He is certainly the youngest. Even today we don't really know if the moody, rebellious actor with whom so many disaffected, misunderstood, sexually confused teenagers around the world of the 1950s identified so closely was really gay. He could have been bisexual. Might he even have been straight? Yet James Dean is now regarded as one of the great gay icons of all time. In his first two films, "East of Eden" and "Rebel Without A Cause", the angst-ridden, complex, outcast misfits he played sprang out from the screen and gripped audiences in a way no other young actor had achieved.
Dean was just a farm boy from indiana who left home taking the bus to New York at 18. After a stint as a TV actor, he moved to Los Angeles and was soon spotted as a young man destined for stardom. Elia Kazan, the director of "East of Eden", claimed he was "pure gold on screen." During his short career, Dean's name was linked to a number of actresses, notably Pier Angeli who would write lovingly of her "affair" with "Jimmie" before she committed suicide at the age of 39. At the time, few had reason not to believe her story. Doubts only began to appear some decades later when it was realised how strictly the Hollywood studio system controlled the public images of their stars. If it could keep the openly gay life of matinee idol Rock Hudson secret for decades, partly through sham affairs and partly by insisting he was working too hard, it's surely easy to believe it would have little difficulty shaping a wholesome image for its rebellious younger star.
Could he have been gay? When you look at these screen tests for "Rebel Without A Cause" where he and the younger mid-teen, cherubic-faced Sal Mineo are together, many in the gay community consider these could definitely be two gay young lovers, the more so as Mineo eventually came out as bisexual (in those days as good as saying he was gay). Mineo was later murdered outside his home at age 37. Investigating his death detectives discovered that his home was covered in pictures of nude men.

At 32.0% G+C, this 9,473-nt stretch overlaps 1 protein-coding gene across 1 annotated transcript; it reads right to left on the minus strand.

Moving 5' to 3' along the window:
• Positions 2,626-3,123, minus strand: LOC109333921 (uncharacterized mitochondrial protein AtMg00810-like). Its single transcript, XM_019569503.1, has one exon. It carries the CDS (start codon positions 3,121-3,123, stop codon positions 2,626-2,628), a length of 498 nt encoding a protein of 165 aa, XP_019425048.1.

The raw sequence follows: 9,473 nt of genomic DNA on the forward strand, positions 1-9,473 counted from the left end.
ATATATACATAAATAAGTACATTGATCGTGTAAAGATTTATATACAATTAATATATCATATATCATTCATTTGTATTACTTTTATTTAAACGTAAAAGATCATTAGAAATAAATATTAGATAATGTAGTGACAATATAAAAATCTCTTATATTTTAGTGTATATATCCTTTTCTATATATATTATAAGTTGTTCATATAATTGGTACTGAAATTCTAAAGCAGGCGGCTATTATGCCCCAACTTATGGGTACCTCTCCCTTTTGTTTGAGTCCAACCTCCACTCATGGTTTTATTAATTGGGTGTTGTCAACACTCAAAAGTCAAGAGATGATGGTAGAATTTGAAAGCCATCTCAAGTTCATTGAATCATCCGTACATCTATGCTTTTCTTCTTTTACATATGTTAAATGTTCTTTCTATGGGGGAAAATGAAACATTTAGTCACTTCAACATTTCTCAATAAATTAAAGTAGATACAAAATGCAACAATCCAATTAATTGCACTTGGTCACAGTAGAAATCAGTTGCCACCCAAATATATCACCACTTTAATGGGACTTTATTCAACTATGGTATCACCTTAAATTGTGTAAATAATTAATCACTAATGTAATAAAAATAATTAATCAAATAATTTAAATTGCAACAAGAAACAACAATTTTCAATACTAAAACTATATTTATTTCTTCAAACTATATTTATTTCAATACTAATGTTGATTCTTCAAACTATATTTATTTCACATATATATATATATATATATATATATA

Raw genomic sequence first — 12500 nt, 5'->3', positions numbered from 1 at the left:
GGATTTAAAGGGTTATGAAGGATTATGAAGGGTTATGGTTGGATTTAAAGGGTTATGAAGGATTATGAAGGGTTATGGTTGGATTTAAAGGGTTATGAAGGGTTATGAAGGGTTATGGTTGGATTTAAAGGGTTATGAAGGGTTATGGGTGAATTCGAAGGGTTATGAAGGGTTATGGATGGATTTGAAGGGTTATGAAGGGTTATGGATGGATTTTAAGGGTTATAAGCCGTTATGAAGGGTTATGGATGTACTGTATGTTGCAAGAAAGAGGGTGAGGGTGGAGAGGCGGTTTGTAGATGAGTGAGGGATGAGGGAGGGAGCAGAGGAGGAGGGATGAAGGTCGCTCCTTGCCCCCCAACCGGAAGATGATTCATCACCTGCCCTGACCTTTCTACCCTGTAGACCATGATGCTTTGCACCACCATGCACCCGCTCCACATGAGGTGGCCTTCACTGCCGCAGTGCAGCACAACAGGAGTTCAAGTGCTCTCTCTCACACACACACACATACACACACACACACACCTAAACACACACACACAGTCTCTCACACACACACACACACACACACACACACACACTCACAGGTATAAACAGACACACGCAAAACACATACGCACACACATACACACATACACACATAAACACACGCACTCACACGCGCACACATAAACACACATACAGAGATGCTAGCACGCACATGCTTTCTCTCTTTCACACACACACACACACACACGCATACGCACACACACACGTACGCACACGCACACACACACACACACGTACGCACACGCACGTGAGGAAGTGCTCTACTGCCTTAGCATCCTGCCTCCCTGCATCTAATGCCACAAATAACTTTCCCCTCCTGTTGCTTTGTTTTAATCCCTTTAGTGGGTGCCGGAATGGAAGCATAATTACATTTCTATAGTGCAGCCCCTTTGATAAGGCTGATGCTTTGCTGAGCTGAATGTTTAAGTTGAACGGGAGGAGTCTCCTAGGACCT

Elia Kazan noted in his autobiography that Dean could not possibly have had successful relationships with girls. After spending several months in close proximity to Dean, surely he would be more likely to know than some of the early biographers who were no doubt paid to tow the studio line?
Early in 2017 the latest of a whole series of books that has placed ever more lurid so-called facts into the public domain was published. Written by a couple commonly called The Tabloid Kings for their trashy biographies of the rich and famous, in "James Dean: Tomorrow Never Comes" they allege an almost nightly series of sexual relationships with a host of well-known names, including Elizabeth Taylor, Marlon Brando, Rock Hudson - and even the closet gay director of the FBI, J. Edgar Hoover! Even if there were a grain of truth in the others, it stretches belief to suggest that Dean and Hudson ever had sex. Hudson, his co-star in "Giant", loathed Dean. He was later to say, "he was hard to be around. Full of contempt."
Inevitably, Dean's sexual escapades have been embellished as the years have passed and the growing worldwide gay community yearns for more gay icons. Who better than the fiery rebel James Dean whose good looks smoulder so passionately on the screen? Obviously much of what has been written is drivel; but as they say, can there be smoke without fire?
Dean only starred in three feature films. On the basis of these alone, he deserves his place in the pantheon of great movie stars. Yet it was his untimely death at the age of just 24 that has resulted in his memory living on as more of a cult hero and icon. Five weeks before "East of Eden" opened and just after "Giant" had wrapped, he was driving his Porsche 550 Spyder in California when it skidded into another car. He was dead within minutes.
That untimely death certainly added to his legendary status, especially amongst millions of grieving teenagers - of whom a good proportion were no doubt themselves gay and, these being the 1950s, still in the closet. Of his sexuality, Dean himself went as far as to say, "No, I am not a homosexual," adding almost conspiratorially, "But I'm also not going to go through life with one hand tied behind my back." In the early 1950s and with studio executives breathing down his neck, that was I suspect as much as he could possibly say. Some have suggested that like many hot-blooded young men he must have enjoyed experimenting with sex. Not so the feminist author Germaine Greer who wrote in 2005, "Looking back over half a century . . . the one thing that now seems obvious is that the boy was as queer as a coot."
Whatever the truth, Gay Times' Readers' Awards had no hesitation citing him as "the greatest male gay icon of all time."
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